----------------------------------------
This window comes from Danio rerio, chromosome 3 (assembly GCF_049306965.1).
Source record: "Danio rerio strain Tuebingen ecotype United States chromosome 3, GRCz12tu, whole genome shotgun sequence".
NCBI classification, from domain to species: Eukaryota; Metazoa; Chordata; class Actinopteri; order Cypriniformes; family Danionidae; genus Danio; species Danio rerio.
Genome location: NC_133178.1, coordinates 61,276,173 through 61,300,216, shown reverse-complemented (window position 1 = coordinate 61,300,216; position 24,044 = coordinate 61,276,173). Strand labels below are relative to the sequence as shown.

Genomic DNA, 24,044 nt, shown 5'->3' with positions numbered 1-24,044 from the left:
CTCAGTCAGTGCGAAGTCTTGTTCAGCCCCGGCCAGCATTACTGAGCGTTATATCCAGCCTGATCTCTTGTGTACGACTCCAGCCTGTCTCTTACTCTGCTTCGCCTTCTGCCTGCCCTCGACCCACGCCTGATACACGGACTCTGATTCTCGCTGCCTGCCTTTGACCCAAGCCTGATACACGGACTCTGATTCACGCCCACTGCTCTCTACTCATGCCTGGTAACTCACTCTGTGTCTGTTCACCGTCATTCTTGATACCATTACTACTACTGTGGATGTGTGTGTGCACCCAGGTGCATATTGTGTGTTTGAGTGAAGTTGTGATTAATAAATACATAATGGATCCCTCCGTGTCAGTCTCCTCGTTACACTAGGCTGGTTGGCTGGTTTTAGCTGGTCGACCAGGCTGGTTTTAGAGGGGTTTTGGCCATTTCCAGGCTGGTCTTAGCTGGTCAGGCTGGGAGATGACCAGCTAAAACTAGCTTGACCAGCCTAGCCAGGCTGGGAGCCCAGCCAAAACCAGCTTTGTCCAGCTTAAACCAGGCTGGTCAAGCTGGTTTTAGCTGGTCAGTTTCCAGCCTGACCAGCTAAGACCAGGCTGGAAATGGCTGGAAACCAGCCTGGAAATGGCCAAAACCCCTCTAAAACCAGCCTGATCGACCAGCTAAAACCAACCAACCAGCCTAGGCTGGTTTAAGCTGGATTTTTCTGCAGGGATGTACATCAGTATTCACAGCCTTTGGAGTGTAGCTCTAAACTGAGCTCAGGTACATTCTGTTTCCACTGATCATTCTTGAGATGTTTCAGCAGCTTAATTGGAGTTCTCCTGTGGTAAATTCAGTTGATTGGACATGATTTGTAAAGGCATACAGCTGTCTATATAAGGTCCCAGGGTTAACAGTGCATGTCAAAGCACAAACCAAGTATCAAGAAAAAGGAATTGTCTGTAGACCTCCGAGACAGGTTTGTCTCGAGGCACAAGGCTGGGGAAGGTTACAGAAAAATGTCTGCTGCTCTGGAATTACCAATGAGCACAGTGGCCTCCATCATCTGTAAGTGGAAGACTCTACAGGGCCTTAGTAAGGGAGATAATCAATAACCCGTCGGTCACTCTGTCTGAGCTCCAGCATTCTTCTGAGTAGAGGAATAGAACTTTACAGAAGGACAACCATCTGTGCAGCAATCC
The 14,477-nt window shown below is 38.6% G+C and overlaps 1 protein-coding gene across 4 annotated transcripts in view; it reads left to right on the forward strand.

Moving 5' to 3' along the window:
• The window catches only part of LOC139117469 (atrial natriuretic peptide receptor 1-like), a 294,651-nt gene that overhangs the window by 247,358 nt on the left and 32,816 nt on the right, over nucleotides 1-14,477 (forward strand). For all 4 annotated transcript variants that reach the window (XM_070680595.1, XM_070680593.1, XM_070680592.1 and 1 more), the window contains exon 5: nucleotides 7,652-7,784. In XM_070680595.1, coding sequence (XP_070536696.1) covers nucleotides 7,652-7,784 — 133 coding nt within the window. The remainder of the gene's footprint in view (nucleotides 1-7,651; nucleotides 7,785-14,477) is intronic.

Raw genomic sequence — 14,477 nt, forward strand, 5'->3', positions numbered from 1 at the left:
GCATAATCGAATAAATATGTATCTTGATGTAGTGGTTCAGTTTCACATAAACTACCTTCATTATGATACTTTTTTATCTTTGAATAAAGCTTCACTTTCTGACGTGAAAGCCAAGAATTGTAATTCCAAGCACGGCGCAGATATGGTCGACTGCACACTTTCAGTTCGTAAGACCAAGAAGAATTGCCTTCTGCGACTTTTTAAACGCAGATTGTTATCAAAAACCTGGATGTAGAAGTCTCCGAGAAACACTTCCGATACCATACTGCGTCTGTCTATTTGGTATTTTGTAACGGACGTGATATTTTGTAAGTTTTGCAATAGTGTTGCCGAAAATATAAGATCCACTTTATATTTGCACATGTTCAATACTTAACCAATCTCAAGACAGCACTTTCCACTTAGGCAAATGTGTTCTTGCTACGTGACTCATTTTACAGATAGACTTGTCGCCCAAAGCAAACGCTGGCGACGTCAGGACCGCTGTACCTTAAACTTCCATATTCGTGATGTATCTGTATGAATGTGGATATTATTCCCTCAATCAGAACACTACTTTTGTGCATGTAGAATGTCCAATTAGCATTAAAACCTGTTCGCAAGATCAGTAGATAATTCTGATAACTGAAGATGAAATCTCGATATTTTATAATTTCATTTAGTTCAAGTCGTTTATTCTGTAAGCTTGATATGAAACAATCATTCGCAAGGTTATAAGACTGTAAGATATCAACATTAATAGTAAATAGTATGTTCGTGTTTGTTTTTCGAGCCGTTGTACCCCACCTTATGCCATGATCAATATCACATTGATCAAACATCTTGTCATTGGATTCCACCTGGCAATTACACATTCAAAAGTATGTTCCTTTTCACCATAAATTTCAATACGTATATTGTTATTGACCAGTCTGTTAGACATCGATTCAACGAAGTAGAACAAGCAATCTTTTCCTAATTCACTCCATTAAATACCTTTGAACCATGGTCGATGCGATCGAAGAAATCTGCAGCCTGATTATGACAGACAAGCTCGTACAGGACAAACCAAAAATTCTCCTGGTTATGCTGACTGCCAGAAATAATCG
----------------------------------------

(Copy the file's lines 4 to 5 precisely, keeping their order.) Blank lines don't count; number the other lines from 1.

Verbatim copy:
Genome location: NC_133178.1, coordinates 61,276,173 through 61,300,216, shown reverse-complemented (window position 1 = coordinate 61,300,216; position 24,044 = coordinate 61,276,173). Strand labels below are relative to the sequence as shown.

Genomic DNA, 24,044 nt, shown 5'->3' with positions numbered 1-24,044 from the left: